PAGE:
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Far-right loses statewide, but makes big gains in Idaho Senate

A "vote here" sign staked in the grass in front of some red picnic tables.
James Dawson
Boise State Public Radio
Voters gather outside of Adams Elementary School May 17, 2022. All statewide elected offices are up for election, with the closed Republican Party primary deciding the winner of most races.

While the far-right’s slate of statewide candidates suffered significant losses for the most part, its legislative picks managed far more success according to unofficial election results.

Based on 35 endorsements from Idaho Freedom PAC, a group run by Dustin Hurst, vice president of the far-right Idaho Freedom Foundation, those candidates won 54% of their races.

They also ousted eight incumbents, though four races were so close they’re eligible for a free recount.

Nowhere was the group’s influence felt more than in the panhandle, one of its traditional strongholds.

Candidates there made a clean sweep of District 4, unseating Reps. Jim Addis and Paul Amador. Businessman Ben Toews also comfortably beat Tara Malek, a local attorney, for the open state senate seat.

Homebuilder Scott Herndon easily took out second-term Sen. Jim Woodward (R-Sagel) in District 1 next to the Canadian border. Woodward had faced significant pressure from far-right groups, labeling him as a liberal.

Idaho Freedom PAC’s influence fell short in District 20, which includes parts of West Boise and Meridian. An attempt to unseat Senate Pro Tem Chuck Winder failed, as did their efforts to beat current Reps. James Holtzclaw and Joe Palmer.

Other notable victories for the far-right include business owner Cindy Carlson, a self-described “HARDCORE CONSERVATIVE” from Riggins. She ousted Sen. Carl Crabtree (R-Grangeville), vice chair of the budget-setting Joint Finance and Appropriations Committee.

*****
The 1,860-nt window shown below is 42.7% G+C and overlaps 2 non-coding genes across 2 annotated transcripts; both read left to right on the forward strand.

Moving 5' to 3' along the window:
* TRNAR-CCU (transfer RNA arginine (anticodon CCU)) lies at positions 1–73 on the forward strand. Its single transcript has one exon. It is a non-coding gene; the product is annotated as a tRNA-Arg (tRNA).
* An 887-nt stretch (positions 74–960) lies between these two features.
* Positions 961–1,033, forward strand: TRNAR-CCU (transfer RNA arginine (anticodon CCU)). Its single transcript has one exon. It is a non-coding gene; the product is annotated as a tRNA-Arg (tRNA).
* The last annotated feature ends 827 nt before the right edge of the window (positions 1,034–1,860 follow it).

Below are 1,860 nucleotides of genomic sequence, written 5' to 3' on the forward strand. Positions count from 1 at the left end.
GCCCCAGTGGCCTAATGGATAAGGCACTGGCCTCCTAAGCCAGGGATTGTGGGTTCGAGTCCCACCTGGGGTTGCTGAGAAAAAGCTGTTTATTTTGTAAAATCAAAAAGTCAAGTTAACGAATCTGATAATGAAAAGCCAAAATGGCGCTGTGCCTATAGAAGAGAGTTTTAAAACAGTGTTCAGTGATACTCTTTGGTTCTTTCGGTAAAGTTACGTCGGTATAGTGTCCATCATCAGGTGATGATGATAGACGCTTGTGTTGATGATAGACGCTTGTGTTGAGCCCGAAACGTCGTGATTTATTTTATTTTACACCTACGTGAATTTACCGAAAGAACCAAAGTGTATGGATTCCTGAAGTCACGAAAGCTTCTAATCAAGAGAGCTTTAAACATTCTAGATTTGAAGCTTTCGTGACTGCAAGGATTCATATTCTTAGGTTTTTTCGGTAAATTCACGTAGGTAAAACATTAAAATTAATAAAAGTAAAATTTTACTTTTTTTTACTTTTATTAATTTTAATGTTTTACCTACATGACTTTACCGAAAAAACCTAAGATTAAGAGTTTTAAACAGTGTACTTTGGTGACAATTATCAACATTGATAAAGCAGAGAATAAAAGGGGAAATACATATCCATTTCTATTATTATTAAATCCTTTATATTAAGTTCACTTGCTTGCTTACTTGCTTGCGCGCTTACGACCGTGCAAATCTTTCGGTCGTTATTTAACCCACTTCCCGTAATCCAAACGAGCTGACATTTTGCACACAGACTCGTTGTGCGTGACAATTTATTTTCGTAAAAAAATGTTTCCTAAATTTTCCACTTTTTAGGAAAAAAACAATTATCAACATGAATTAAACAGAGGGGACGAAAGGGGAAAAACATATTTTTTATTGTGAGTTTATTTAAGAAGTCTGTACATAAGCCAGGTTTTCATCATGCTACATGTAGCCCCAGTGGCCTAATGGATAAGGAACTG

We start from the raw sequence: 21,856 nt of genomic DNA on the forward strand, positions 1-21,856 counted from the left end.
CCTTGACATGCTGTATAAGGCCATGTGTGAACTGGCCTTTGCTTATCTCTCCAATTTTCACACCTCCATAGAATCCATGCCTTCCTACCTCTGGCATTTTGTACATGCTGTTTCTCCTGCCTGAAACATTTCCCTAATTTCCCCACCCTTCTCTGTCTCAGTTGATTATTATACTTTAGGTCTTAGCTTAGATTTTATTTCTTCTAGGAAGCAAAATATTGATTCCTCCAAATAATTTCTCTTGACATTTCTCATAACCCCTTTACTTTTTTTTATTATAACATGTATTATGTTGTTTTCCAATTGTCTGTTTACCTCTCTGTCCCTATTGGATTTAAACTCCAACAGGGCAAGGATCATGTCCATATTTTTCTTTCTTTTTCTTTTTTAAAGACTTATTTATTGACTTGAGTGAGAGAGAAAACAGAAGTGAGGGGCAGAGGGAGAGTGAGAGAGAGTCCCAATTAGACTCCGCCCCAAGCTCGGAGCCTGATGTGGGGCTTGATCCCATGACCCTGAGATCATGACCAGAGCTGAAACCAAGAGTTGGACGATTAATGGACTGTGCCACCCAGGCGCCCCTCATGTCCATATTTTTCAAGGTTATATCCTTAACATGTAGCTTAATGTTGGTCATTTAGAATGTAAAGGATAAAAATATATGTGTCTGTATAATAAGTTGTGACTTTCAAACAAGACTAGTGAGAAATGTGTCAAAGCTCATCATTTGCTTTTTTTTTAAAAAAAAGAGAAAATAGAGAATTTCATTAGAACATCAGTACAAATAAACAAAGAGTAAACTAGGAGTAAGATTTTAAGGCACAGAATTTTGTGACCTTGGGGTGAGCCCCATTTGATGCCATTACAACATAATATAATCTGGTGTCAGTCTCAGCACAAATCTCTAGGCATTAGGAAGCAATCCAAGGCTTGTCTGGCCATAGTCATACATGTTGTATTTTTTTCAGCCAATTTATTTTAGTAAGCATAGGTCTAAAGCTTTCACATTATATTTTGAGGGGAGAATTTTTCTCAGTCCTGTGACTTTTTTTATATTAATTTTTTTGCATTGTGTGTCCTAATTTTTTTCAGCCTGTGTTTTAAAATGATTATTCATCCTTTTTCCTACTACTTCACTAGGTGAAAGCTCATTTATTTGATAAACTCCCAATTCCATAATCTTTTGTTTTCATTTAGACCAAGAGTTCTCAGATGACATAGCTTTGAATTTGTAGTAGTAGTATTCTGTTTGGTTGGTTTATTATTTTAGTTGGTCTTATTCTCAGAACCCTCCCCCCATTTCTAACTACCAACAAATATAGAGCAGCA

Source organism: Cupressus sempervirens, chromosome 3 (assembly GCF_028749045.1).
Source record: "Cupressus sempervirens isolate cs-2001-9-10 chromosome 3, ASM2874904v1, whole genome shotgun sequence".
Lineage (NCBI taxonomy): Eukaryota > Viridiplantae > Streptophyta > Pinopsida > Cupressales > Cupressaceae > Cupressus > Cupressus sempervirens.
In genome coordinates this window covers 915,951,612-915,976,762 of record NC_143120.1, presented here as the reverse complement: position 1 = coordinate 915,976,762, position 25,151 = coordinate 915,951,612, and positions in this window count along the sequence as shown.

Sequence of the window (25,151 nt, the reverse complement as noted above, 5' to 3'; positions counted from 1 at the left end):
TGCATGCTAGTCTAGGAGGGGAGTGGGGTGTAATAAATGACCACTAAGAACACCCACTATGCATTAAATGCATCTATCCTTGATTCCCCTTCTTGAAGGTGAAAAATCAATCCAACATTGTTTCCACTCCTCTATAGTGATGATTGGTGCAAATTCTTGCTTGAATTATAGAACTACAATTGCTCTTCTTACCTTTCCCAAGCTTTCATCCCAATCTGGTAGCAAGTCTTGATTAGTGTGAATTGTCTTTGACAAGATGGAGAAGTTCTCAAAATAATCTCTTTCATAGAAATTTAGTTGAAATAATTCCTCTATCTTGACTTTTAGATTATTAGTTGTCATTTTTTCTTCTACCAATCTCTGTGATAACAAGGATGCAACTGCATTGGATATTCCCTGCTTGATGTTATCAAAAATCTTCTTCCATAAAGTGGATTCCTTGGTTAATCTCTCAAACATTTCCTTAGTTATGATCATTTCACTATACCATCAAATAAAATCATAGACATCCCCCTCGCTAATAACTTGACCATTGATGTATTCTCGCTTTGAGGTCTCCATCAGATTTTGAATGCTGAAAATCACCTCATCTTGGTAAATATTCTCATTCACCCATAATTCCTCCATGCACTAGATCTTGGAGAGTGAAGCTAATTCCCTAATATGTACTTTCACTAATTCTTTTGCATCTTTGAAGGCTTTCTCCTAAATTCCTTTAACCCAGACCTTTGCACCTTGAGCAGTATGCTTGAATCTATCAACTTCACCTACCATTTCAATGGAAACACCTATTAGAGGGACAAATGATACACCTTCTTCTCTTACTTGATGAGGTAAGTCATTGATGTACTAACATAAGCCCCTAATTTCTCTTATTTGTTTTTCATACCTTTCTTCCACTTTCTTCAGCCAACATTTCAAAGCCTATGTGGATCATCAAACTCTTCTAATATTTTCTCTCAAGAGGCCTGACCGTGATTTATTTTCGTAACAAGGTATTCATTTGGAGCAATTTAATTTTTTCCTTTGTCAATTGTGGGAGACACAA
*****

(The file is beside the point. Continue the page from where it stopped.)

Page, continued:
Crabtree drew strong criticism from conservative groups in recent years over failing to cut millions of dollars from Idaho’s colleges and universities based on claims they’re “indoctrination factories” for leftist ideologies.

The state Senate, which has recently had a more moderate makeup compared to the House, will see massive turnover due to retirements and head-to-head matchups between incumbents set up by redistricting.

In all, eight incumbent senators lost Tuesday night, while 13 current senators didn’t run.

“I do think we’re going to see the Senate move to be … more conservative, which will be interesting to see how that dynamic plays out,” Boise State Political Science Professor Jaclyn Kettler told Boise State Public Radio Wednesday morning.

But some of the Idaho Freedom Foundation’s most vocal supporters lost their re-election campaigns.

Rep. Chad Christensen (R-Iona), who lists his membership with the Oathkeepers militia in his legislative biography, and Rep. Karey Hanks (R-St. Anthony) fell to challengers backed by anti-extremist groups.

Rep. Ron Nate (R-Rexburg) lost to Britt Raybould, who he unseated two years ago, by 36 votes.

Rep. Judy Boyle (R-Midvale) currently leads Rep. Scott Syme (R-Nampa) by six votes, meaning Syme could ask for a free recount under state law. Their respective districts were combined due to the redistricting process.

Other notable changes include a complete overhaul of leadership on the Senate Health and Welfare Committee.

Its chairman, Sen. Fred Martin (R-Boise) lost to current Rep. Codi Galloway (R-Boise), while vice-chair Sen. Peter Riggs lost handily to retired California firefighter Carl Bjerke.

Joint Finance and Appropriations Committee co-chair, Sen. Jeff Agenbroad (R-Nampa) fell to marketer Brian Lenney, who moved his family from California to Nampa in 2010.

Correction: This article mistakenly listed Carl Bjerke as a candidate in two races. Brian Lenney won the District 13 Republican Senate Race, while Bjerke won the same nomination in District 5. It also mistakenly reported four legislative races could qualify for a free recount, but just one does according to state law.

Follow James Dawson on Twitter @RadioDawson for more local news.

Copyright 2022 Boise State Public Radio

I cover politics and a bit of everything else for Boise State Public Radio. Outside of public meetings, you can find me fly fishing, making cool things out of leather or watching the Seattle Mariners' latest rebuilding season.

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